Featuring hospital and health care headlines from the media and the Web.
As Iowa GOP honors Branstad, US Senate plans China confirmation hearing
Terry Branstad unspooled a greatest hits of anecdotes, sayings and advice from his long tenure as Iowa’s governor on Tuesday, during a reception celebrating his political career and looking forward to his new role as a diplomat. A six-term Republican, Branstad has been nominated by President Donald Trump as the US ambassador to China. At this point, he could be on his way to Beijing by the end of May. (Des Moines Register)
Swing-state Iowa pivots to the right with GOP now in control
Iowa has been a swing state for decades. But this legislative session, the state swung decidedly to the right. Republicans in Iowa asserted a broad mandate after winning complete control of the state’s government in November, enacting a sweeping conservative agenda unlike anything seen in the state. Perhaps no state experienced a political jolt like Iowa. Democrats are struggling to return to power in Iowa, as the state is increasingly trending toward Republicans. (The Hill)
Iowa nonprofit helps redistribute drugs
Every week in Des Moines, the employees of a small nonprofit, SafeNetRX, collect bins of unexpired prescription drugs tossed out by nursing homes after residents died, moved out or no longer needed them. At a time when anger over soaring drug costs has perhaps never been more intense, redistributing discarded drugs seems like a no-brainer. “There are literally millions of dollars of prescription medications thrown away every day in this country,” said John Forbes, an Iowa pharmacist who dispenses SafeNetRx’s recovered drugs to his low-income patients. (ProPublica)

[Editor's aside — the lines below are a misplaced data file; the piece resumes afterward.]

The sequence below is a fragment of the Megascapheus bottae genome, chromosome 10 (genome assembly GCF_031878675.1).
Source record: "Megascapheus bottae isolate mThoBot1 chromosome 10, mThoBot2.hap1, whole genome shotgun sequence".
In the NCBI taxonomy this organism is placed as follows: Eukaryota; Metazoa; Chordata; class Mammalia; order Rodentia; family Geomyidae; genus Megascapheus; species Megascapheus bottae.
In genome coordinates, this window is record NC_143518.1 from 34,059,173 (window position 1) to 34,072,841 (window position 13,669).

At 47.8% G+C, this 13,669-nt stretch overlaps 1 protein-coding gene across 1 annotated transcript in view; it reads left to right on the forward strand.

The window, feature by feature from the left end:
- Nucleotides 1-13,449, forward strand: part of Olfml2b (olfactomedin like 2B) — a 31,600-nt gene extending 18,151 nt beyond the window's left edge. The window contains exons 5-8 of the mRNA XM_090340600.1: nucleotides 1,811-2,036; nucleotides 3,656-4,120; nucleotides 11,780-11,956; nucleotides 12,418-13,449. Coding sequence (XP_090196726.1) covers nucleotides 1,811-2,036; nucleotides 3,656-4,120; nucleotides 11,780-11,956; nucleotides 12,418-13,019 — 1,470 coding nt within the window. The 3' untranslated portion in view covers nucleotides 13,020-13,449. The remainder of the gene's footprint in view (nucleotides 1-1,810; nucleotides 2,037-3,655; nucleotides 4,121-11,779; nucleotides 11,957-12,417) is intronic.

Iowa’s gonorrhea infection rate up 75 percent since 2013
Reported cases of gonorrhea infections in Iowa are up 75 percent in the last three years, according to preliminary data from the Iowa Department of Public Health (IDPH). The department says while Iowa’s overall infection rate isn’t unusual, the sudden increase in infections from 2013 is unique. Part of the reason for this increase is that providers are conducting more comprehensive testing, which has identified cases that would have otherwise gone undetected. (Iowa Public Radio)
Rural hospital in East Georgia to close, citing economic pressures
Another rural hospital is closing its doors in Georgia. Jenkins County Medical Center in Millen will close in June, and its services will merge with a hospital in Sylvania in neighboring Screven County. Jenkins will become the seventh Georgia rural hospital since the beginning of 2013 to close. Many other such hospitals are financially imperiled. Georgia’s decision not to expand Medicaid has hurt the hospital industry, health care experts say. (WABE)
Health care operator eyes distressed Topeka hospital
A group that specializes in turning around distressed hospitals has expressed interest in acquiring a Topeka hospital whose financial troubles have reinvigorated debate about Medicaid expansion in Kansas. California-based Prime Healthcare’s nonprofit arm notified Governor Sam Brownback last week that it has “potential interest” in “saving” St. Francis Health. St. Francis hospital’s problems also have advocates promising to push again to expand the state’s Medicaid program under former President Barack Obama’s signature health care law. (Associated Press/Kansas City Star)
Legislature set to tackle changes to “Arkansas Works” Medicaid expansion in special session